SOHO — It's been a major force in popular culture and the origin of most American comedy for the better part of the last century.
Now, an institution that for most of its life was based in New York is ceasing to exist as it's been known for most of its long life. Mad Magazine in its current form is ending, but it's not going completely away. Still, the new major change to the storied publication has many people lamenting the end of a cultural force.
Mad began in 1952 as a simple, cheeky comic book that quickly became the most widely read, and widely referenced, source of irreverent satire for generations.
On Thursday, as word spread that it was ending its publication of new and original material, fans from around the world started posting tributes, and described the magazine's demise as devastating.
Comedian Drew Carey re-tweeted comic artist Weird Al Yankovic, with Carey writing, "OMG, I'm crushed. One of the best comedy mags ever published."
Yankovic, who helmed one issue of the magazine recently as guest editor, wrote, "I am profoundly sad to hear that after 67 years, MAD Magazine is ceasing publication. I can't begin to describe the impact it had on me as a young kid -- it's pretty much the reason I turned out weird."
Jeff Ayers, general manager of Forbidden Planet, one of the world's most revered comics stores, summed up the magazine's influence.
"Mad Magazine has always been this bastion, this stalwart of just biting cultural satire," said Ayers, who has spent many days over the years at two of Mad's three headquarters, all in Manhattan. One was famously at 458 MADison Avenue, as the publication used to point out. From there, it moved to its parent DC Entertainment's Headquarters, at 1700 Broadway, where Mad had its own floor, across the street from the Late Show with Stephen Colbert.
Colbert has, in the past, made tributes to Mad himself.
It's a publication that has garnered much respect and praise, from a wide variety of sources.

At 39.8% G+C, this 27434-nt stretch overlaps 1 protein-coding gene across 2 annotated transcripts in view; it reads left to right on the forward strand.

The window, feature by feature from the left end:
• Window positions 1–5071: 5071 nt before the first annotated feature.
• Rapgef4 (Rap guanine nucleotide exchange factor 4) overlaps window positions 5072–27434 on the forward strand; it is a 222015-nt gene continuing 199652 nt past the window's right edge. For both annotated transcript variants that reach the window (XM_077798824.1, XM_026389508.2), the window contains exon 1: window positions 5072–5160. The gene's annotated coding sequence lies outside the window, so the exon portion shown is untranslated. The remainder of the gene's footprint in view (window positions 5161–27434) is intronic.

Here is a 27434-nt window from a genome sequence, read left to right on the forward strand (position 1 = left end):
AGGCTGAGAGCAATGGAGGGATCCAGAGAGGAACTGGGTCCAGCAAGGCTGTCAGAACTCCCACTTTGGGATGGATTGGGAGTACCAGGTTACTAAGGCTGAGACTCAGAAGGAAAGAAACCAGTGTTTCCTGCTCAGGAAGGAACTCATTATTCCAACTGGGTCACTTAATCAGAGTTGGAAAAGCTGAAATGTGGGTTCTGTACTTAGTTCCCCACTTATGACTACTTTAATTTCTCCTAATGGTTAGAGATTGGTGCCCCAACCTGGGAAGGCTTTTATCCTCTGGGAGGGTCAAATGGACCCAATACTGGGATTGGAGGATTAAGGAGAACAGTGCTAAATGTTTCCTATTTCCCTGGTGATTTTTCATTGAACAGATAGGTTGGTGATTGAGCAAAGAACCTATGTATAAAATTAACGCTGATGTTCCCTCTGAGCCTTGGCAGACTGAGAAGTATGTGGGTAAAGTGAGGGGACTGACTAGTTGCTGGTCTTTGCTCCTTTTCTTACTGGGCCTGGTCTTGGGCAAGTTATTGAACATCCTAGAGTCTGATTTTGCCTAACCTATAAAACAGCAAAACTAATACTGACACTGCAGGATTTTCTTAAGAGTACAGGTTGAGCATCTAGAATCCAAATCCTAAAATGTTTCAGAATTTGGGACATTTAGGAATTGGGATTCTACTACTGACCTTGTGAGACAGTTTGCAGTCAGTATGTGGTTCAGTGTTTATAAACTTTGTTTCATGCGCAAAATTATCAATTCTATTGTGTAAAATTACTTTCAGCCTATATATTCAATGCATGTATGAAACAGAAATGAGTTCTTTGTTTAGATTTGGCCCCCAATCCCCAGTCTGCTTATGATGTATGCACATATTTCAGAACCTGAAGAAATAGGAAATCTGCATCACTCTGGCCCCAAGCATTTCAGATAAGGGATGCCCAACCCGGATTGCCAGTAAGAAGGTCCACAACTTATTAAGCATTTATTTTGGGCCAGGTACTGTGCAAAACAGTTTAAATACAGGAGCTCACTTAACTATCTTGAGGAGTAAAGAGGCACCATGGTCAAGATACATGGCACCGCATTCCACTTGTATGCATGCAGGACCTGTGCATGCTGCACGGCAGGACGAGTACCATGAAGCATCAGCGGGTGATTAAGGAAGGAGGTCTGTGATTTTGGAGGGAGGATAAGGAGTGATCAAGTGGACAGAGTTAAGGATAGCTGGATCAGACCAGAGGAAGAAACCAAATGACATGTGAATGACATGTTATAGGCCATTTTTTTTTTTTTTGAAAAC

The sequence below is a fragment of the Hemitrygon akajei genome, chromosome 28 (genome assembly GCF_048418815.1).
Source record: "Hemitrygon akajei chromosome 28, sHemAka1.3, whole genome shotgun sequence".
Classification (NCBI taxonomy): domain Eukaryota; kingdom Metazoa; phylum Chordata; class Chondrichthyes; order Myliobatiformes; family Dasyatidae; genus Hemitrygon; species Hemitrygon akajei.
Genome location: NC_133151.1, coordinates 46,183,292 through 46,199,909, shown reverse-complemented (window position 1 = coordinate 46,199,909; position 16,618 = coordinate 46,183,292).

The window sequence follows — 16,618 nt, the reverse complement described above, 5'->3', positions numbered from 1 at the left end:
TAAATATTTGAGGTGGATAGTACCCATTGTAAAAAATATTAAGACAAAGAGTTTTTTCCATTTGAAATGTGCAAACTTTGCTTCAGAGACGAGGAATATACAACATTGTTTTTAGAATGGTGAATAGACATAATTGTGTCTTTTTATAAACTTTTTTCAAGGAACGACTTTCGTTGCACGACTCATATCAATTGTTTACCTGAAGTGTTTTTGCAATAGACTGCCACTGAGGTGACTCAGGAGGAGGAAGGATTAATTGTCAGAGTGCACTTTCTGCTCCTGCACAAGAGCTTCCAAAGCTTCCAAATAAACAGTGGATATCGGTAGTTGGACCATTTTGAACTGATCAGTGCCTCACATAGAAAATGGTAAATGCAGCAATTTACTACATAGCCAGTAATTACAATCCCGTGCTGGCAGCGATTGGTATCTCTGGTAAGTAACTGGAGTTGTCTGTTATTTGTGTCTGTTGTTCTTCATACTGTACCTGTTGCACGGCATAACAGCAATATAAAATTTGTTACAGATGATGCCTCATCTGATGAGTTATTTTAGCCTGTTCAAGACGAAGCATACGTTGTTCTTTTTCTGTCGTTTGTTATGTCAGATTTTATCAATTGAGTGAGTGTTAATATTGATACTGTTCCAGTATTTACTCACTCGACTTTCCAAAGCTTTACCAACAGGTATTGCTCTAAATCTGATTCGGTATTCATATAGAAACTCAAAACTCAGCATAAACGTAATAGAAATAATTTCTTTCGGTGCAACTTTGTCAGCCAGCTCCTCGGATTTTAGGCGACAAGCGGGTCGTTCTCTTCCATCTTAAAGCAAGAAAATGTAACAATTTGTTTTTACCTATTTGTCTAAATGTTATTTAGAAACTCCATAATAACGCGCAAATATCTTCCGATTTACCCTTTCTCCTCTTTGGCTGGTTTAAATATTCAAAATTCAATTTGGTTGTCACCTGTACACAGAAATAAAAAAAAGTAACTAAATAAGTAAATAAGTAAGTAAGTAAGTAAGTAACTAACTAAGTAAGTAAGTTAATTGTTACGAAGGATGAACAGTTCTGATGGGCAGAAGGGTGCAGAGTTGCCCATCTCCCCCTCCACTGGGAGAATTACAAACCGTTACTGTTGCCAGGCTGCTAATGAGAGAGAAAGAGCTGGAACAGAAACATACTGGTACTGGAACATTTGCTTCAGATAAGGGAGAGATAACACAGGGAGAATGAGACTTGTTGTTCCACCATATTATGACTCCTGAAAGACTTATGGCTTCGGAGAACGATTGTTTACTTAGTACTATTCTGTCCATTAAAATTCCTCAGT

"We do sell a lot of this magazine," said Syed Khalid Wasim, manager of Casa Magazines in the West Village. "It's [a] very good magazine, and people love it. "
His shop, however, which carries hundreds of hard to find titles, from Bible Study magazine to National Geographic Kids, is exceptional. Few newsstands or shops carry the magazine anymore.
"We did, at a point," said the manager of Smoke Scene, a smoke supply store and newsstand in Midtown. "But then, you know," he continued, "it just stopped being popular."
That observation -- declining popularity -- may be the biggest reason why Mad Magazine is bringing new, published material to an end,
An episode this past spring may further illustrate Mad's decline. President Donald Trump, in a phone interview with Politico, compared presidential candidate Pete Buttigieg to Mad's mascot, Alfred E. Neuman.
"I had to Google it," Buttigieg said, in response. "I guess it's a generational thing."
Indeed, for many people, like the South Bend mayor, who are under 40 (he's 37), Mad Magazine's time may have passed.
Its insubordinate, irreverent, bawdy humor, which was launched from its first home at 225 Lafayette Street in Soho, has influenced so much comedy since its founding that seemingly all of comedy -- and American culture in general -- is insubordinate, irreverent, and bawdy now.
Also, as a customer at yet another shop that used to sell the magazine pointed out, some other things have changed.
"You can actually read the same thing that you could buy... at the store on your phone, on the internet," said Maria Terrero. "Everything's turning electronic."
DC Entertainment, which moved all of its publishing operations, including Mad Magazine, from New York to Los Angeles about a year ago, made the magazine's changing status official in a statement on Thursday.
"After issue #10 this fall," said the company, "there will no longer be new content ― except for the end-of-year specials which will always be all new. So starting with issue #11 the magazine will feature classic, best-of and nostalgic content from the last 67 years."